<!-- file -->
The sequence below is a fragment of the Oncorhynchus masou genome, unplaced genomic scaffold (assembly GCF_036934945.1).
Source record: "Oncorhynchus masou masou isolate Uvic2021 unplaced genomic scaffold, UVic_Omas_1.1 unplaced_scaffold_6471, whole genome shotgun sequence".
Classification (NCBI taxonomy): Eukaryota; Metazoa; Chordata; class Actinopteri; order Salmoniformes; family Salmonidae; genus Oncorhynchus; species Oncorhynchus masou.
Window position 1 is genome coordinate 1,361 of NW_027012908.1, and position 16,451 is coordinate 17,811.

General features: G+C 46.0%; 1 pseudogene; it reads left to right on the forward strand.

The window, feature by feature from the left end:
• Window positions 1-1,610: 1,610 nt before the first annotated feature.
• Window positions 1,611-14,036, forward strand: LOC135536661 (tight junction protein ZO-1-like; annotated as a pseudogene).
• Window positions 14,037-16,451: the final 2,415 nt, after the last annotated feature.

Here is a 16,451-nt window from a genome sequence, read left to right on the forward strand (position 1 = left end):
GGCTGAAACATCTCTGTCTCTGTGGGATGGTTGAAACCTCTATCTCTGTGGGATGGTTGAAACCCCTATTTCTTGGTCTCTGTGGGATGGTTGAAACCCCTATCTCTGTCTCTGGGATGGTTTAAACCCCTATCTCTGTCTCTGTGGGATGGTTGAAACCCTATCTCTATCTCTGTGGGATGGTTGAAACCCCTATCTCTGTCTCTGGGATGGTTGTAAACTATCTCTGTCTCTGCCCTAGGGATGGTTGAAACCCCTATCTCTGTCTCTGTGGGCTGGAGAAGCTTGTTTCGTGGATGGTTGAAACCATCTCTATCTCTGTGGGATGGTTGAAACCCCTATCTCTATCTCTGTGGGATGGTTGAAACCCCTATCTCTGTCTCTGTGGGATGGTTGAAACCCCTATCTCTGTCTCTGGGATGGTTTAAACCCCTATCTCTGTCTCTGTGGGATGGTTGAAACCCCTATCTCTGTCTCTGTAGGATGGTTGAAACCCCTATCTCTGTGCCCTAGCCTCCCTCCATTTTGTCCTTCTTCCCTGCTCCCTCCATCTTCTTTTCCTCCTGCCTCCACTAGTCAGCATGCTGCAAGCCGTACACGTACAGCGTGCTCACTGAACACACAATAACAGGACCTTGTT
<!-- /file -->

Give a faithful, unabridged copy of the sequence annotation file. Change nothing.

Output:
The sequence below is a fragment of the Oncorhynchus masou genome, unplaced genomic scaffold (assembly GCF_036934945.1).
Source record: "Oncorhynchus masou masou isolate Uvic2021 unplaced genomic scaffold, UVic_Omas_1.1 unplaced_scaffold_6471, whole genome shotgun sequence".
Classification (NCBI taxonomy): Eukaryota; Metazoa; Chordata; class Actinopteri; order Salmoniformes; family Salmonidae; genus Oncorhynchus; species Oncorhynchus masou.
Window position 1 is genome coordinate 1,361 of NW_027012908.1, and position 16,451 is coordinate 17,811.

General features: G+C 46.0%; 1 pseudogene; it reads left to right on the forward strand.

The window, feature by feature from the left end:
• Window positions 1-1,610: 1,610 nt before the first annotated feature.
• Window positions 1,611-14,036, forward strand: LOC135536661 (tight junction protein ZO-1-like; annotated as a pseudogene).
• Window positions 14,037-16,451: the final 2,415 nt, after the last annotated feature.

Here is a 16,451-nt window from a genome sequence, read left to right on the forward strand (position 1 = left end):
GGCTGAAACATCTCTGTCTCTGTGGGATGGTTGAAACCTCTATCTCTGTGGGATGGTTGAAACCCCTATTTCTTGGTCTCTGTGGGATGGTTGAAACCCCTATCTCTGTCTCTGGGATGGTTTAAACCCCTATCTCTGTCTCTGTGGGATGGTTGAAACCCTATCTCTATCTCTGTGGGATGGTTGAAACCCCTATCTCTGTCTCTGGGATGGTTGTAAACTATCTCTGTCTCTGCCCTAGGGATGGTTGAAACCCCTATCTCTGTCTCTGTGGGCTGGAGAAGCTTGTTTCGTGGATGGTTGAAACCATCTCTATCTCTGTGGGATGGTTGAAACCCCTATCTCTATCTCTGTGGGATGGTTGAAACCCCTATCTCTGTCTCTGTGGGATGGTTGAAACCCCTATCTCTGTCTCTGGGATGGTTTAAACCCCTATCTCTGTCTCTGTGGGATGGTTGAAACCCCTATCTCTGTCTCTGTAGGATGGTTGAAACCCCTATCTCTGTGCCCTAGCCTCCCTCCATTTTGTCCTTCTTCCCTGCTCCCTCCATCTTCTTTTCCTCCTGCCTCCACTAGTCAGCATGCTGCAAGCCGTACACGTACAGCGTGCTCACTGAACACACAATAACAGGACCTTGTT